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E-book FAQ

How can I find e-books in Omni?

  1. Sign in to Omni.
  2. Type in your search terms.
  3. Find Resource Type on the left side of the page and narrow down your results to Books & e-Books.
  4. Under Availability on the left side of the page click Available Online.
  5. A list of e-books on your topic will be displayed.

Can I print or download an e-book?

  • The book publisher determines whether and how much of the book you can print or download. You can usually print at least a few pages or a chapter of an e-book. 
  • Some e-books are available in PDF and can be downloaded and opened using the free Adobe Acrobat Reader.
  • Other e-books require the free Adobe Digital Editions and an Adobe ID  (e.g., e-books available on the ProQuest E-book Central platform).

Learn how to download books from these major e-book publishers:

Why do I have to create an account or download special software in order to read an e-book?

  • Publishers sometimes require this to control access to e-books. These restrictions help publishers protect their intellectual property and profits. The library tries to purchase e-books with very few or no digital rights management (DRM) restrictions whenever possible.

Why am I getting a message telling me that there are no copies of an e-book available?

  • Publishers often use digital rights management (DRM) technology to limit how many people can simultaneously read a book. These restrictions help publishers protect their intellectual property and profits. The library tries to purchase e-books with very few or no DRM restrictions whenever possible.
  • If you can’t access an e-book, try again during off-peak times - early morning or on weekends.  Due to increased demand for e-books, we have limited download periods on some e-books to 24 hours to ensure that the maximum number of students have access.
  • Contact us if DRM restrictions are causing access challenges. We'll consider purchasing additional copies of an e-book on a case-by-case basis.

I’m located outside of Canada and can’t access an e-book from the library's collection. What do I do?

  • Contact us if you can't access an e-book due to your location. 

Can I link directly to an e-book?

  • Yes, many publishers provide the option to create "permalinks." Instead of using the URL in your browser, look for an option to create a permalink.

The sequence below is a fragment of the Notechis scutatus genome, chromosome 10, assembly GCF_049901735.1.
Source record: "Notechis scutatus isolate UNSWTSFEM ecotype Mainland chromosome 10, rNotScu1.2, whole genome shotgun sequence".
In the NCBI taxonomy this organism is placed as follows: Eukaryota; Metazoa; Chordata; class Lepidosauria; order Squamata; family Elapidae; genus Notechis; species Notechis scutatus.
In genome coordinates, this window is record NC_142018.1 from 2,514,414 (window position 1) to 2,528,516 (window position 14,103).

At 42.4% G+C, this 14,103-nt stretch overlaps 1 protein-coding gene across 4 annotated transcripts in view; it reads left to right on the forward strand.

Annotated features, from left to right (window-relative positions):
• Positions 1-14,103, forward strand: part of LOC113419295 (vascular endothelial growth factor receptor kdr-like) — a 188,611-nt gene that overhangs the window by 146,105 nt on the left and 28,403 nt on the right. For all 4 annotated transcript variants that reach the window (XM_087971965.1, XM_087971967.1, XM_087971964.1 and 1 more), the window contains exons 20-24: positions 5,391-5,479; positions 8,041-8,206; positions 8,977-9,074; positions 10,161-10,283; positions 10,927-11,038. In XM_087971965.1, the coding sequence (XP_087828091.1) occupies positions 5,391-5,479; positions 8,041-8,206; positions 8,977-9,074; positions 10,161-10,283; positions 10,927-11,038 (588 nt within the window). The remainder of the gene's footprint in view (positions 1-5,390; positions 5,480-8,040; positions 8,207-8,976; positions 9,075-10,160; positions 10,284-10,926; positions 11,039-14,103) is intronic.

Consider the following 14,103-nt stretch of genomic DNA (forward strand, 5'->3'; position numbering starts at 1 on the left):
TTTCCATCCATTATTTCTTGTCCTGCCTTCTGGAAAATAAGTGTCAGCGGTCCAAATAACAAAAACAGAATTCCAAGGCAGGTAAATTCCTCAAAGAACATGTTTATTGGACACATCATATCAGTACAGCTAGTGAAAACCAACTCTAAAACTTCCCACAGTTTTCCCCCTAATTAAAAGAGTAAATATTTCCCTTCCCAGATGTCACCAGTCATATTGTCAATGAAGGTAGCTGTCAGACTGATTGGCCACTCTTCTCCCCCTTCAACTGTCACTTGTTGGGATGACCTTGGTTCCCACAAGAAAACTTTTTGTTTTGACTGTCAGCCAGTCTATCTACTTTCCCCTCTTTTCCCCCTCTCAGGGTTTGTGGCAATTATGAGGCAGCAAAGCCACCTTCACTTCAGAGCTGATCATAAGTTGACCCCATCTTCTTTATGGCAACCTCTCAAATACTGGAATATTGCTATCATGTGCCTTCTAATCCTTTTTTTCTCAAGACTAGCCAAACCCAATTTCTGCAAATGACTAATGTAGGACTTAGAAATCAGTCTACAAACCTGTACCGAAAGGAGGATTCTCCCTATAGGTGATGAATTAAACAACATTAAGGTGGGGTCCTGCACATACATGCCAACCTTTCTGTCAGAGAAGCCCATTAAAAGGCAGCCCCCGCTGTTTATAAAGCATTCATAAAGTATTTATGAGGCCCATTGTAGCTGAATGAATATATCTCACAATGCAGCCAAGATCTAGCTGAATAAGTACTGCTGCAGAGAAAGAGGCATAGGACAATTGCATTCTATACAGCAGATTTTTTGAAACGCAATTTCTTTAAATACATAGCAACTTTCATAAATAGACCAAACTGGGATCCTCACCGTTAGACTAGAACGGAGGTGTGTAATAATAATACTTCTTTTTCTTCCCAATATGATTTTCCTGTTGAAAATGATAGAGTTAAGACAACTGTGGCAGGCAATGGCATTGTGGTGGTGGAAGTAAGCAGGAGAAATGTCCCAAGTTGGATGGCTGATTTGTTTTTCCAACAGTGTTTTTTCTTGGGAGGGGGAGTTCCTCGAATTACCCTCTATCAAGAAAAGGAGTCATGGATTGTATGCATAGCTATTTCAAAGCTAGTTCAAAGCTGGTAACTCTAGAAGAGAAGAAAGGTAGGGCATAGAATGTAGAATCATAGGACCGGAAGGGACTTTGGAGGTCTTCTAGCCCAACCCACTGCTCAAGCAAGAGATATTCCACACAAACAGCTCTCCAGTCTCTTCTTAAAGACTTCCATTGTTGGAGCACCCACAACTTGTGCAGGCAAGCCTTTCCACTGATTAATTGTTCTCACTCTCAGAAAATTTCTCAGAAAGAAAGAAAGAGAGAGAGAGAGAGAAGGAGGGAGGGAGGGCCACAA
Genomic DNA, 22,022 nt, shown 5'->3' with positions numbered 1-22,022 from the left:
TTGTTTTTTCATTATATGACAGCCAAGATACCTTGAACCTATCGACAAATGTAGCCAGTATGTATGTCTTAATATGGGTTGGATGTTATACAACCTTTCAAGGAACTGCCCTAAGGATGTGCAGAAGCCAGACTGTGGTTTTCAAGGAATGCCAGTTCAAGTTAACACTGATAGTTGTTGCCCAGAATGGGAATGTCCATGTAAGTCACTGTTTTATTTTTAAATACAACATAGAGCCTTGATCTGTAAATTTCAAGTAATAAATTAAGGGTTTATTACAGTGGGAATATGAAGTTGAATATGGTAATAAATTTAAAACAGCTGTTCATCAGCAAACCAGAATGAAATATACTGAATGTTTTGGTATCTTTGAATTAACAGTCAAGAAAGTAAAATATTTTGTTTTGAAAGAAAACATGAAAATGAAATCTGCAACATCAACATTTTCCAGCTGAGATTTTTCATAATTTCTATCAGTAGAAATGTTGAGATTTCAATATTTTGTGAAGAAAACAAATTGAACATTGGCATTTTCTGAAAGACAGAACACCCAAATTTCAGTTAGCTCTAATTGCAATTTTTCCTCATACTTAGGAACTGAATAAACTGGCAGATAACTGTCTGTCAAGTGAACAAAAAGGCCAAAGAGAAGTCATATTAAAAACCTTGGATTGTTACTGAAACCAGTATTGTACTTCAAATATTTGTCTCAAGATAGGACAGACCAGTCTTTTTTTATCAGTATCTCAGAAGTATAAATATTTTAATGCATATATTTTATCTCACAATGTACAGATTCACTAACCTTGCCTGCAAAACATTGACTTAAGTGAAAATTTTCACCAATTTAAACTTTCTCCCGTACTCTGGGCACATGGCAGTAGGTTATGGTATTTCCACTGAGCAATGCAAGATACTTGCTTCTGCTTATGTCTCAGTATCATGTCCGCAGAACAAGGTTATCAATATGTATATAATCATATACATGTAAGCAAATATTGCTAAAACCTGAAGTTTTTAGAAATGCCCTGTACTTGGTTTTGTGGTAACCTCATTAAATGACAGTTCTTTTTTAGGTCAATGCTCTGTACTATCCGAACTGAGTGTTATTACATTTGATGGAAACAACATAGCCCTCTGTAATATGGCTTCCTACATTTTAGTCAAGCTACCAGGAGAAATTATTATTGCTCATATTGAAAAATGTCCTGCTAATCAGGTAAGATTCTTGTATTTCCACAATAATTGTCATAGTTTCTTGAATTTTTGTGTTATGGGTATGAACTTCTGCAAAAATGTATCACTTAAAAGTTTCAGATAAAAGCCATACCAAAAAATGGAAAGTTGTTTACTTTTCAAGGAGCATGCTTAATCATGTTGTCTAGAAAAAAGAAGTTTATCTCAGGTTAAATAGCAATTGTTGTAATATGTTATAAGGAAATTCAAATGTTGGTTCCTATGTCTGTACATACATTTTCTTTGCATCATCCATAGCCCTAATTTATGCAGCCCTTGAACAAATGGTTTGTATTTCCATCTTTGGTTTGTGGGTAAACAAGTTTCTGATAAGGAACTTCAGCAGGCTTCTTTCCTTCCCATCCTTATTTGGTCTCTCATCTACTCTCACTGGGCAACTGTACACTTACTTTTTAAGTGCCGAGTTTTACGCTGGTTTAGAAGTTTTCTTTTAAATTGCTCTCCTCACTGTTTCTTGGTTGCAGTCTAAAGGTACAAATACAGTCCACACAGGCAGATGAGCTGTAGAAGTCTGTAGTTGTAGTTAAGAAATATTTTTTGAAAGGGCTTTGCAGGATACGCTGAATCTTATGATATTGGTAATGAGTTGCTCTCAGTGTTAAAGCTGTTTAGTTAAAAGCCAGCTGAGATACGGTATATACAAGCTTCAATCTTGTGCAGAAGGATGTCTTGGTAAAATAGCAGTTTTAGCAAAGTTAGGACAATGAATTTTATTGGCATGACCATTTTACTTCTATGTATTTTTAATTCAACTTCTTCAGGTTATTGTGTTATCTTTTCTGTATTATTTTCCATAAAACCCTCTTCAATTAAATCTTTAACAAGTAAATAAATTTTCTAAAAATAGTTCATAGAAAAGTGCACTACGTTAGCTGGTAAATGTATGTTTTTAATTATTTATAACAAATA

Does the library have my course textbook as an e-book?

  • The library purchases e-books for use as textbooks whenever they are available. Unfortunately, many publishers are not willing to license textbooks for university campus use.  When e-book versions are available, they are provided electronically through the Ares Course Reserve system.

Why doesn’t the library provide access to electronic versions of all course textbooks?

  • Approximately 85 per cent of existing course textbooks are only available for libraries to purchase in print format.  
  • Textbook publishers have built their profit model around selling print and electronic textbooks (e-textbooks) directly to students. Publishers assume that if they allow e-textbooks to become available through university libraries, students will stop buying their own individual copies and their sales revenue will go down.  
  • In rare cases where a publisher does license an e-textbook to the library, it typically limits usage of that title to one person at a time.

If the library can’t get an e-version of a textbook what are some alternatives?

  • The library can scan portions of a book and post them in Ares. The Fair Dealing Policy allows us to copy a single chapter or up to 10 per cent of the book, whichever is greater. We will try to obtain permission from the publisher for amounts that exceed those limits, but it’s unlikely that it will be granted for large portions of a book.  
  • We can create an online course pack by linking via Ares to alternate content from the library’s collection of e-books, journal articles, streaming media, and digital resources.
  • We can try to acquire an alternate e-book which is suitable for classroom use,
  • We can help search for open educational resources (OER), which are freely available educational materials (including textbooks) that are openly licensed to allow for re-use and modification.

As an instructor, what can I do to help advocate for better access to e-textbooks?

  • Refuse to use e-textbooks that don’t allow for library licensing.
  • Work with library staff to identify DRM-free works for use in your courses
  • Adopt, adapt, or create an open educational resource (OER) for your course instead of a commercial textbook.
  • Select a publisher that minimizes access restrictions to its e-books when you are writing a textbook.
  • Work with Library staff to explore options for making the textbook you wrote more open and accessible.

Questions?

Contact us.